It’s a Fork, It’s a Spoon, It’s a ... Weapon?
by Mustafah Abdulaziz for The New York Times
Published: October 11, 2009
NEWARK, Del. — Finding character witnesses when you are 6 years old is not easy. But there was Zachary Christie last week at a school disciplinary committee hearing with his karate instructor and his mother’s fiancé by his side to vouch for him.
Zachary’s offense? Taking a camping utensil that can serve as a knife, fork and spoon to school. He was so excited about recently joining the Cub Scouts that he wanted to use it at lunch. School officials concluded that he had violated their zero-tolerance policy on weapons, and Zachary now faces 45 days in the district’s reform school.
“It just seems unfair,” Zachary said, pausing as he practiced writing lower-case letters with his mother, who is home-schooling him while the family tries to overturn his punishment.
What she needs to do is continue to home school Zachary if at all possible.
Continuing on with the story...
“There is no parent who wants to get a phone call where they hear that their child no longer has two good seeing eyes because there was a scuffle and someone pulled out a knife,” said George Evans, the president of the Christina district’s school board. He defended the decision, but added that the board might adjust the rules when it comes to younger children like Zachary.
Yes, Mr. Evans is absolutely qualified to be president of a school board. What he is clearly not qualified to do is comment on security measures in a school setting or he would know that students are provided with something called a pencil and that a common #2 Ticonderoga pencil can indeed put eyes out as well as puncture lethal targets in the neck. So, you see, this is all just feel-good symbolism over substance, it's purely symbolic.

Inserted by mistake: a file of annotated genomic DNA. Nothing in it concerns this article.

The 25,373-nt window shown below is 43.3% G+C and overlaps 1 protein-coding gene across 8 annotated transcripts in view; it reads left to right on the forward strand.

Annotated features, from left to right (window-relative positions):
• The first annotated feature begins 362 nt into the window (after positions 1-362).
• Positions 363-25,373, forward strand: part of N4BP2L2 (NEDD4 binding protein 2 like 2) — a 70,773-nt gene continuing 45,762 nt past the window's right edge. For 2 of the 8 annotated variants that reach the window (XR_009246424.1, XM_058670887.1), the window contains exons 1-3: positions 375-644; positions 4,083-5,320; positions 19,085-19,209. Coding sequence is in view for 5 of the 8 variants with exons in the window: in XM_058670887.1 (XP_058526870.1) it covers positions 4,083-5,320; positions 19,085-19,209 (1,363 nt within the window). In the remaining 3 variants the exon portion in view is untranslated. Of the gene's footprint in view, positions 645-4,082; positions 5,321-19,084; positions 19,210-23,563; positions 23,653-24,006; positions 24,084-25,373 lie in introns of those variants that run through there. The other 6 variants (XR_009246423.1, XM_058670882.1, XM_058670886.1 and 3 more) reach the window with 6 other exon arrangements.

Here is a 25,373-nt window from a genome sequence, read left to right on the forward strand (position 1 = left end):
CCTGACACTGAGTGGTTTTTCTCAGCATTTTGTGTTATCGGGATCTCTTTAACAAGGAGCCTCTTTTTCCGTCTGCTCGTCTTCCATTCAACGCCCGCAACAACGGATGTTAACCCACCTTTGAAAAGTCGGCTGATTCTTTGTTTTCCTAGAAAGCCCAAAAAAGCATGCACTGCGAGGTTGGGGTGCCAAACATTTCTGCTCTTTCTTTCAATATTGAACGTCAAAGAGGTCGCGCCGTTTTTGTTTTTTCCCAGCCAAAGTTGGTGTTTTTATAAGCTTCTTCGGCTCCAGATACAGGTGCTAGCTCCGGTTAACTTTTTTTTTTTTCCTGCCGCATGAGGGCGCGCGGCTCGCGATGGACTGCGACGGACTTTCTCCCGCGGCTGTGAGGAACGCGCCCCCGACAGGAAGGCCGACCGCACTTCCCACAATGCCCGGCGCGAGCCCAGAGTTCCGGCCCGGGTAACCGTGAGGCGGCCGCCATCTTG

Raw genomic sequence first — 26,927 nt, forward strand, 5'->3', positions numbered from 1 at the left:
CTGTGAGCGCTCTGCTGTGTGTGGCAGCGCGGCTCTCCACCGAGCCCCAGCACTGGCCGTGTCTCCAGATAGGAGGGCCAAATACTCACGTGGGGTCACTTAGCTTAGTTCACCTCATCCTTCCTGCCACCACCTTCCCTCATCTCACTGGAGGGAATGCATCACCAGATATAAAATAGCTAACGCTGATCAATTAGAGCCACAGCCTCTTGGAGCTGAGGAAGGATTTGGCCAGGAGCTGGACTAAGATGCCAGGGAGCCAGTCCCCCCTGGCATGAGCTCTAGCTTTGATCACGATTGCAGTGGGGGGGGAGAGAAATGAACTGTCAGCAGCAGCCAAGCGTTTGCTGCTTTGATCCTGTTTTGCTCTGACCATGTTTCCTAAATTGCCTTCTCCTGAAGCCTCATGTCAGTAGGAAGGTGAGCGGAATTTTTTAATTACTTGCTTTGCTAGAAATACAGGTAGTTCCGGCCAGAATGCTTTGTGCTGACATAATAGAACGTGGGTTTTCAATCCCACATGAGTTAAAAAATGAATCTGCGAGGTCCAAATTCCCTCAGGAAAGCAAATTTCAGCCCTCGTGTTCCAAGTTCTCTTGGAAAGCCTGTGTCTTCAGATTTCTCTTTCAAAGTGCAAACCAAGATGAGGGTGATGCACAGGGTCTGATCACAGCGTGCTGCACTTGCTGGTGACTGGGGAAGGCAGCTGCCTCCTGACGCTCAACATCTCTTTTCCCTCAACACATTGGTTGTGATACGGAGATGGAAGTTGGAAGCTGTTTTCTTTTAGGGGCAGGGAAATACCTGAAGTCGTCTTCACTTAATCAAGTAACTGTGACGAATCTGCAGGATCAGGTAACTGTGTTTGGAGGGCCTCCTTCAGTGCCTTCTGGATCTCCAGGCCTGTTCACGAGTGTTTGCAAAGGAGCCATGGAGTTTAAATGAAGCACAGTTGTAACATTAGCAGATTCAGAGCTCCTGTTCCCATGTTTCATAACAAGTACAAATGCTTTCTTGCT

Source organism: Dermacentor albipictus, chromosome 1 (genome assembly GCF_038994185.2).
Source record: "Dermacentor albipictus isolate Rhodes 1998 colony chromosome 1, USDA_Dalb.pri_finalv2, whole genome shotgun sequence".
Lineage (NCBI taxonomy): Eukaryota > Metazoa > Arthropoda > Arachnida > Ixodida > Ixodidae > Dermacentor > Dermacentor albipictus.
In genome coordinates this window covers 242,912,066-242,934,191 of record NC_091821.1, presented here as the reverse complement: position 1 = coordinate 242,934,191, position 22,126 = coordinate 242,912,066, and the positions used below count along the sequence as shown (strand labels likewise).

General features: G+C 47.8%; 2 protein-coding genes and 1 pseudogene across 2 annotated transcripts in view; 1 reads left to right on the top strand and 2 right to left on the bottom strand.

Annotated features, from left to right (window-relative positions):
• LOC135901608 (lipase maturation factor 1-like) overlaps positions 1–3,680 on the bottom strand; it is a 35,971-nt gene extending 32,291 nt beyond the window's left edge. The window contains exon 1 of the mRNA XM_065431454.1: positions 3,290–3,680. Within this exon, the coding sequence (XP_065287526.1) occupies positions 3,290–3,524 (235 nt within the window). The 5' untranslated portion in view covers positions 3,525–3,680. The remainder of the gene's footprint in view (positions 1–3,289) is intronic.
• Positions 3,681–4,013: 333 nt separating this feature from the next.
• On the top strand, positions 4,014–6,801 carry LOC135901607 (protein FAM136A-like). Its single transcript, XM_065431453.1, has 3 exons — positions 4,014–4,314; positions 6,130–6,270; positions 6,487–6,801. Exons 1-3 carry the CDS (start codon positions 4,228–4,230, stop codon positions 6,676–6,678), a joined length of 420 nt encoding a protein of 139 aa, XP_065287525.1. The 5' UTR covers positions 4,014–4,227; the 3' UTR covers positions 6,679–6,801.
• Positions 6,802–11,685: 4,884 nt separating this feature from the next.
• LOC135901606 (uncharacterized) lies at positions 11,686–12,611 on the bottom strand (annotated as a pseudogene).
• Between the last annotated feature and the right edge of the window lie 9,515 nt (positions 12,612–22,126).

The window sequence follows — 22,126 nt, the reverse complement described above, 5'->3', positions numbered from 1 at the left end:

Continuing on with the story again...
The law was introduced after a third-grade girl was expelled for a year because her grandmother had sent a birthday cake to school, along with a knife to cut it. The teacher called the principal — but not before using the knife to cut and serve the cake.
Can you imagine?
For Zachary, it is not school violence that has left him reluctant to return to classes.
“I just think the other kids may tease me for being in trouble,” he said, pausing before adding, “but I think the rules are what is wrong, not me.”
And good for you young man! You're not a sheep and that is a rare thing in this world now.
The full story can be read here and this post has been heavily edited to keep everything fair and legal.
Please go read the full story and please visit Zachary's website you can find here.
Don't write nasty E-mails to school officials, keep it polite and professional, more bees with honey than vinegar and all of that sort of thing.